The villas are designed to maximise daylight harvesting while avoiding direct sunlight. All villas are also equipped with indoor LED lighting, highly efficient kitchen appliances, water-saving fixtures and devices.
When it comes to the smart features of the villas, El-Jisr said a lot of investment had gone primarily into lighting and cooling. “There are motion sensors to activate lights and air-conditioners. The lights and ACs can be controlled from anywhere and anytime though your smartphone. In terms of water, we have equipped all the units with the most energy-efficient water fixtures.”
He explained that the villas were built using thermally-insulated precast wall panels to optimise thermal insulation and reduce air-conditioning demand.
Taking a cue from the lessons learnt from the sister project in Dubai, the AC units and the water tanks have been installed on the ground to free up the rooftop for solar panels. And a separate access has been created from outside the villas for cleaning and maintenance of the solar panels to avoid any intrusion.
Interlocking pavers have been laid around the villas for better solar reflectance. “These are also porous for rain water to seep down,” said El-Jisr.
Soft, Driverless Mobility
In terms of mobility in the community, he said: “The entire community is very well-connected. We have maximised soft mobility. You can walk and cycle everywhere in the community. You can connect any two villas on foot.”
Rubberised jogging tracks, cycle tracks and pedestrian sikkas (alleyways) are spread across the community.
El-Jisr said the community has also developed an EV charging infrastructure to enable customers to charge electric vehicles at home. “We want to encourage people to switch from gasoline cars to electric cars because the future is electric. It is efficient and environment-friendly.”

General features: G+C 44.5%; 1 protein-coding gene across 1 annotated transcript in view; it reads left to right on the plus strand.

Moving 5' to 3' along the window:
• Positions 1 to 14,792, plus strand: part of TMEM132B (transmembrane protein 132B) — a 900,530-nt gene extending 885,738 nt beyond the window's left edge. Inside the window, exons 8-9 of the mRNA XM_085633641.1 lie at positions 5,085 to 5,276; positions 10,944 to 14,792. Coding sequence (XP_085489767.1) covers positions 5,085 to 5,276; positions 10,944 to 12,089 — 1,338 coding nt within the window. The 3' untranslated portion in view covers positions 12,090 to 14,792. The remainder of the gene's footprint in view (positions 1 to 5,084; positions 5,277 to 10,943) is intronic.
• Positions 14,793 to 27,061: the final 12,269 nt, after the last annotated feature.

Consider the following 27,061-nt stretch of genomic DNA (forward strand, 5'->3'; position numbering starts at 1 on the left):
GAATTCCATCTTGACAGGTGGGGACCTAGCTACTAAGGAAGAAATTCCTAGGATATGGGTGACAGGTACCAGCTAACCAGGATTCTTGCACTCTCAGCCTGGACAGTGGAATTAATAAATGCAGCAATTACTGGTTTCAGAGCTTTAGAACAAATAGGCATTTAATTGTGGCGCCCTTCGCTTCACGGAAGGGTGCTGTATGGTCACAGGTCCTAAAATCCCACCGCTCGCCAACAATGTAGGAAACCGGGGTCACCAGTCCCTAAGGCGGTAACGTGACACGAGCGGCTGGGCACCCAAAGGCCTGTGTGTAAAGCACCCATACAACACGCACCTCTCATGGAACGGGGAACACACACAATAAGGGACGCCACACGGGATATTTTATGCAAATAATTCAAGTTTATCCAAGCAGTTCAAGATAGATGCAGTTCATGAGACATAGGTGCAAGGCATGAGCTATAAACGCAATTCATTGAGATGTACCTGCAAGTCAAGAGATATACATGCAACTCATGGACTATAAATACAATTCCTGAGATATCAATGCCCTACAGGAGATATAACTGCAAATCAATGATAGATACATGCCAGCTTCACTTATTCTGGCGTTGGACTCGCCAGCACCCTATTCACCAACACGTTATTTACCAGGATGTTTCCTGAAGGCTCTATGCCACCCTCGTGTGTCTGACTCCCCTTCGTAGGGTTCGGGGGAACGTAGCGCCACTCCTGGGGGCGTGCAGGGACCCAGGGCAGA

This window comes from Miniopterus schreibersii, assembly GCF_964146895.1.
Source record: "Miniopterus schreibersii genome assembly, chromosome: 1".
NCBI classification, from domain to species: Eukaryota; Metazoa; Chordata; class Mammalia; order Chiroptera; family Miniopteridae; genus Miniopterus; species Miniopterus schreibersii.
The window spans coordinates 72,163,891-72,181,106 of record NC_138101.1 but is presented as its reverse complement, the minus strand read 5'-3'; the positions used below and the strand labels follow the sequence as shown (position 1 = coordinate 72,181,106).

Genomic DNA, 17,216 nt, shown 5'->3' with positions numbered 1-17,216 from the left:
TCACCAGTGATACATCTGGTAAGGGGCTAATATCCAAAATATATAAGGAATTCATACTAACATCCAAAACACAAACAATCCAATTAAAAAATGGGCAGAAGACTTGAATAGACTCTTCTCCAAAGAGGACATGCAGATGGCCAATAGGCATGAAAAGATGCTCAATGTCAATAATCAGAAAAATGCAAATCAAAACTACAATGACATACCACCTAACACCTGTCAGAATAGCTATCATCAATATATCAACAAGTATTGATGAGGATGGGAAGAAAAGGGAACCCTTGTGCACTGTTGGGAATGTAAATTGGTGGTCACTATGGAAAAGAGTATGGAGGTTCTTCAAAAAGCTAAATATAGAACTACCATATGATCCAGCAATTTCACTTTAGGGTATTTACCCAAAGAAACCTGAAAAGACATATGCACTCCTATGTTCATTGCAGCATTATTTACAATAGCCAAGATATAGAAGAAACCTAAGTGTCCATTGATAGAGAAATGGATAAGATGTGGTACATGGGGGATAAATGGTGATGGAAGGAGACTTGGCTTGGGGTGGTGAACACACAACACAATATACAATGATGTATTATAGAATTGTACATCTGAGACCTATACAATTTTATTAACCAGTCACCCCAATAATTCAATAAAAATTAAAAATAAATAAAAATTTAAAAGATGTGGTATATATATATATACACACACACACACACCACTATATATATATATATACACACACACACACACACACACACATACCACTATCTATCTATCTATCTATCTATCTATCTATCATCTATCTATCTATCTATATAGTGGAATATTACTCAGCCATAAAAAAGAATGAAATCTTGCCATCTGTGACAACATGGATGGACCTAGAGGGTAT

Not just that. The community is also introducing a driverless shuttle or autonomous vehicles. “Children and families can get on to the shuttle from different corners and points across the development to other points in the development along a 2.4km track,” explained El-Jisr.
New Era In Waste Management
Explaining the biogas project inside the community, El-Jisr said it would mark the beginning of a new era in waste management in Sharjah. “When it comes to waste management, we know that we have to do much better. It starts with consuming less and then about sorting. All the waste will be sorted according to the three streams we have —dry waste, wet waste and other waste.”
The biogas plant will treat organic waste such as food waste, green waste and sludge.
Sorting bins in the villas and sorting stations in the sikkas encourage waste separation and will help avoid landfilling and associated pollution. “The wet waste comprises food scraps and trimmings from the landscape and all of that will stay on site. To promote circularity, it’s going to feed the biogas plant. So the organic waste is digested to produce methane, which is converted to energy for cooling.” The residues from the biogas plant will be dried and used as fertiliser for landscaping.
El–Jisr said the segregated dry waste that are recyclable will be collected by Bee’ah, Sharjah’s waste management company. “Other waste such as electronics, batteries and unwanted clothes will all have dedicated drop off points inside the development,” El-Jisr said.
Meanwhile, he said, all the wastewater will be treated onsite and the treated sewage effluent will be reused to irrigate all the landscape through a smart system. The Sewage Treatment Plant (STP) to treat wastewater will produce Treated Sewage Effluent (TSE) for landscape irrigation, achieving 100 per cent water recycling, and avoiding emissions associated with tankers, he explained.
As we took a tour around the first phase of SSC in a buggy and by foot on February 24, we saw workers engaged in giving final touches to the first phase of the project.
Carl Atallah said more than 1,000 workers were working onsite. “All our teams are currently working together to welcome our residents by the end of March.”